Kids Seeing Benefits One Year into Michigan Reforms, But Strong Leadership Needed to Ensure Continued Progress

DETROIT, MI — One year into a massive effort to reform the troubled Michigan child welfare system under a federal court order secured by Children’s Rights, a new progress report shows that the state has begun to break a logjam that has kept nearly 10,000 children in foster care waiting years to return home — and made structural changes that will be critical to continued improvements in the care and protection of the approximately 19,000 abused and neglected children who depend on it.

But Children’s Rights advocates representing Michigan’s children say the reform effort is on unstable footing — and that Governor Jennifer Granholm and the leadership of the state Department of Human Services (DHS) must act decisively now to shore up support and secure the resources necessary to complete the work they have begun.

“Important progress has been made in the first year of this sweeping reform effort, and some of Michigan’s longest-suffering children are beginning to see the results,” said Sara Bartosz, senior staff attorney for Children’s Rights. “But the state’s leaders have too often retreated from their commitments and set back the reforms under economic and other pressures, and they must now redouble their efforts to fulfill the promises they’ve made to Michigan’s vulnerable kids and families.”

A report (PDF) issued Wednesday by the Public Catalyst Group, a team of independent national child welfare experts appointed by the federal court to track the Michigan reforms, evaluates the state’s progress from October 24, 2008 — when the court order mandating the improvements went into effect — through March 31, 2009, the end of the first monitoring period.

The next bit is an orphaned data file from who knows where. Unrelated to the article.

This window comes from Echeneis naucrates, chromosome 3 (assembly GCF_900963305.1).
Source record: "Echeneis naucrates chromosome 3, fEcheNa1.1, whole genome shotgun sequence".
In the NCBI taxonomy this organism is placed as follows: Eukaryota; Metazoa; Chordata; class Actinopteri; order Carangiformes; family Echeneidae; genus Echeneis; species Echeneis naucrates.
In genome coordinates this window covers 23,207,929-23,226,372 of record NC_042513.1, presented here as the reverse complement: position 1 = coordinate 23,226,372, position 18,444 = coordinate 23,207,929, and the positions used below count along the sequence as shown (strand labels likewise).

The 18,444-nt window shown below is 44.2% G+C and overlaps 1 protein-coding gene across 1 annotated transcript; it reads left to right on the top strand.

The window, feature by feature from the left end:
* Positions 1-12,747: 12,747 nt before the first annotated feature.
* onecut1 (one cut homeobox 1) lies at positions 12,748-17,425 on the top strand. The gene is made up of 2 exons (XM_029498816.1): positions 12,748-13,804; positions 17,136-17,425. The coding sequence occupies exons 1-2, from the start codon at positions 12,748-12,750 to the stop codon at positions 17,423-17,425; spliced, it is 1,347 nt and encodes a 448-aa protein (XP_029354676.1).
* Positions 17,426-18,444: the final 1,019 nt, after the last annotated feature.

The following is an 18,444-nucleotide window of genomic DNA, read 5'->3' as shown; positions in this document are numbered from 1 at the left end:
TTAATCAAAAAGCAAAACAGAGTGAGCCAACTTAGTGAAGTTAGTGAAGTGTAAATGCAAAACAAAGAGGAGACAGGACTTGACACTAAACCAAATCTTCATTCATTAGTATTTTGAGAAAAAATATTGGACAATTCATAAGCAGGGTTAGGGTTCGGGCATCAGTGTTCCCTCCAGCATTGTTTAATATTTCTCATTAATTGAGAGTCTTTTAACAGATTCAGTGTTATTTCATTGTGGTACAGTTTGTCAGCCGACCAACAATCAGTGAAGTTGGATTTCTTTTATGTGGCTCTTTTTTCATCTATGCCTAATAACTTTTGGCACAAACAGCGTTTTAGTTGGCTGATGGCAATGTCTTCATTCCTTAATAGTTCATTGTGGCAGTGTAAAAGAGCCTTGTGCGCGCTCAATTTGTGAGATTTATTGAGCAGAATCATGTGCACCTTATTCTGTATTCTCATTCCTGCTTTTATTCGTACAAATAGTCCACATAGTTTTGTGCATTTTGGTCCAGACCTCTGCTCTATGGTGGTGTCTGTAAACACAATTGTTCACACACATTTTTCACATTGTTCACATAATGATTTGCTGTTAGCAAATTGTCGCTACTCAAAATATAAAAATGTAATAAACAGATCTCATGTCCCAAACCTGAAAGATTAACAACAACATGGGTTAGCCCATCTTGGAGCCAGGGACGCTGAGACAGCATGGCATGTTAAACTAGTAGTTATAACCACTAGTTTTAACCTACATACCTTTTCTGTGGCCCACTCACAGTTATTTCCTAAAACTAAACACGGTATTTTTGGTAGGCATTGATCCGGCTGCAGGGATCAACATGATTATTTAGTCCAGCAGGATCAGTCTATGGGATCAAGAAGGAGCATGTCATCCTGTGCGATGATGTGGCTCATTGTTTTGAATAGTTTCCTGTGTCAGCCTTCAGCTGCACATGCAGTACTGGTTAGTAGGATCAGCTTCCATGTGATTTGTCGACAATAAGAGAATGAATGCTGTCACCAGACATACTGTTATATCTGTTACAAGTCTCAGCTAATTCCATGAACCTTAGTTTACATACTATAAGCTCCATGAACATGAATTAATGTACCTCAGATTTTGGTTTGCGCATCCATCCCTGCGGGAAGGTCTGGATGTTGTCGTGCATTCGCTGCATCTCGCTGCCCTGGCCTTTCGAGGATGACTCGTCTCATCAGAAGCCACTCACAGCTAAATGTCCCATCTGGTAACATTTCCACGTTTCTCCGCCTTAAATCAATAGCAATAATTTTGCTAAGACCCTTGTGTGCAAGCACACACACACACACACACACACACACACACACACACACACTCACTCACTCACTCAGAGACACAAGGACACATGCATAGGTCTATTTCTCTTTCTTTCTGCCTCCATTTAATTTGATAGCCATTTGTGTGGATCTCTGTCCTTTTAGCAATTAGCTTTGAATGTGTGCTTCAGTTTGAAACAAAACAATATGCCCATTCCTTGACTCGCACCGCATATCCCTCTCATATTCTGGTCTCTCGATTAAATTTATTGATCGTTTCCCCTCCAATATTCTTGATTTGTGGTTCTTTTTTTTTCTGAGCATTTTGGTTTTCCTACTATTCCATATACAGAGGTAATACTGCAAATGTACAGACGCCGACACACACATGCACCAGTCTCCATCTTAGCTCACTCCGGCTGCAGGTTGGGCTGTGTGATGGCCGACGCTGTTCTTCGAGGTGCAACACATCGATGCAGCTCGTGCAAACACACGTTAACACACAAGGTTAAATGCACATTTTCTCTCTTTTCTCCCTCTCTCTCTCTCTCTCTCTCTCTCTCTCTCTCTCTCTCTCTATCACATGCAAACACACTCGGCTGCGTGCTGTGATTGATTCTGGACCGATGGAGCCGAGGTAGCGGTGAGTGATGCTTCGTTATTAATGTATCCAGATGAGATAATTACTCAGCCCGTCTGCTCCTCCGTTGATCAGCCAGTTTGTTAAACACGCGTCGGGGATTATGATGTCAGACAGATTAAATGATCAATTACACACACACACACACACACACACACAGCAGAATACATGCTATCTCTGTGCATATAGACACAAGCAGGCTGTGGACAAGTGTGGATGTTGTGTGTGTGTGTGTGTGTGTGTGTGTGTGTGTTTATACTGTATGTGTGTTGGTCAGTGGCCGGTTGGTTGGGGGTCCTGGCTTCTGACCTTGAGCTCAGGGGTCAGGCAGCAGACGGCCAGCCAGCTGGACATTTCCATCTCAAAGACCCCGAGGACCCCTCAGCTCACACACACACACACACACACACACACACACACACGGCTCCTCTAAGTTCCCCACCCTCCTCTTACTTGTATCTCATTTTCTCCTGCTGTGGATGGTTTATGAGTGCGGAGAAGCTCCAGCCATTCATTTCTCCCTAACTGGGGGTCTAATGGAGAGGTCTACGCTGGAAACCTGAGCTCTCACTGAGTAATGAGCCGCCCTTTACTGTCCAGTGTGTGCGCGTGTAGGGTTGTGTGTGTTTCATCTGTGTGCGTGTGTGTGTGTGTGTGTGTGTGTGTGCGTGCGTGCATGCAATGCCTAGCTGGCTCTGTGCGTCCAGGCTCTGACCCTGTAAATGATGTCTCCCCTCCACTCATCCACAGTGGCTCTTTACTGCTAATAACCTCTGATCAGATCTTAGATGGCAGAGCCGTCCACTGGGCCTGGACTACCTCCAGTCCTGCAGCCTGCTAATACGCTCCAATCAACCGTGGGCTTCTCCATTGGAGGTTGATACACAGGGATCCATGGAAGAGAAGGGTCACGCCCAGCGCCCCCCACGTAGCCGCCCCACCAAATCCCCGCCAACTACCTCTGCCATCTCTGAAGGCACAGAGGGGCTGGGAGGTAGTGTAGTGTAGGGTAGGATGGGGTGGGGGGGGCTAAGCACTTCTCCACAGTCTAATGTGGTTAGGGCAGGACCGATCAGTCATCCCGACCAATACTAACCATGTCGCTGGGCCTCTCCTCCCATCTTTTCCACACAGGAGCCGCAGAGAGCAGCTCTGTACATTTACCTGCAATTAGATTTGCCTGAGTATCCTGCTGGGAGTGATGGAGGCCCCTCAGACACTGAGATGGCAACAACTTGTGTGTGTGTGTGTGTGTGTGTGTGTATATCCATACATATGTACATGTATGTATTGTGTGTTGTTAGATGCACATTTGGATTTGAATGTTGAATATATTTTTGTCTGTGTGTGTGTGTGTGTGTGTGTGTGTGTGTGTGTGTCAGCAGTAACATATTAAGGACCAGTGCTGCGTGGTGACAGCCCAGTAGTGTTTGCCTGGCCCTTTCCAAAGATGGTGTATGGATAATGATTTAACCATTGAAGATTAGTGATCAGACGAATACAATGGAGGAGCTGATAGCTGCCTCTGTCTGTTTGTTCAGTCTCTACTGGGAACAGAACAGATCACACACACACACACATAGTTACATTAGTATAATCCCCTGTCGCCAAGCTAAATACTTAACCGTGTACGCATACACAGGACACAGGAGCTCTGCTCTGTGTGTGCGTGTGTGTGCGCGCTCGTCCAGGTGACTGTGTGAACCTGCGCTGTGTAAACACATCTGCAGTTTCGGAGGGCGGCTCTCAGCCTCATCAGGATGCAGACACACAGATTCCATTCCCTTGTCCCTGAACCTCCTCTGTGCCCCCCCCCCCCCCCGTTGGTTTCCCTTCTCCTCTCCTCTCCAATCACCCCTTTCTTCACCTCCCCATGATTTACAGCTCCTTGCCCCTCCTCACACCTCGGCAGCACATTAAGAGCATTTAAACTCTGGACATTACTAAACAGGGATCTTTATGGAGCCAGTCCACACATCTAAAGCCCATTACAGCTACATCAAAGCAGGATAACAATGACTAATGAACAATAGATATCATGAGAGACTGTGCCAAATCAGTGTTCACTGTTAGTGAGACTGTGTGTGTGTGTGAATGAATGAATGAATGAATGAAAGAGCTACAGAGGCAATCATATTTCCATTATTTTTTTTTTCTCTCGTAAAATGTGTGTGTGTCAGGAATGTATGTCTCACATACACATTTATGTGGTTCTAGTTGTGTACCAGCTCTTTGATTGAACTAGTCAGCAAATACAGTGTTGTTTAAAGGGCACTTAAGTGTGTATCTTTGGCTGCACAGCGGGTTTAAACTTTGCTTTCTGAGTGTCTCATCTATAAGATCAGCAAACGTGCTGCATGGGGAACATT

The report credits the state with taking swift action to reorganize its child welfare system, creating a centralized Children’s Services Administration dedicated exclusively to providing child welfare services and implementing a new system for collecting data critical to its ability to monitor children and families’ progress, identify problems, and respond quickly.

DHS is also on track to meet ambitious targets for reducing the caseloads of the child welfare workers responsible for foster care, adoption, and child protective services to manageable levels. Fully 95 percent of the state’s foster care workers, some of whom previously labored under caseloads that reached as many as 50 children per caseworker, now carry caseloads of 30 children or fewer. (DHS must further reduce these caseloads to no more than 15 children per foster care worker by October 2011.) Training for child welfare workers has also improved, according to the progress report.

Most important, 1,719 children from a backlog of 5,052 who had been waiting at least a year to be reunited with their families — and sometimes much longer — either went home (1,596 children) or were placed with relatives or adopted (123 children). DHS appears to be on track to move half the children in that backlog into permanent homes by a September 2009 deadline.

But DHS struggled in implementing other reforms, pushed deadlines that it now must work even harder to make up as additional deadlines loom, and cut vital services despite the state’s commitment — and the court’s order — to increase funding for key child welfare programs, and Children’s Rights attorneys say the missteps could endanger further improvements.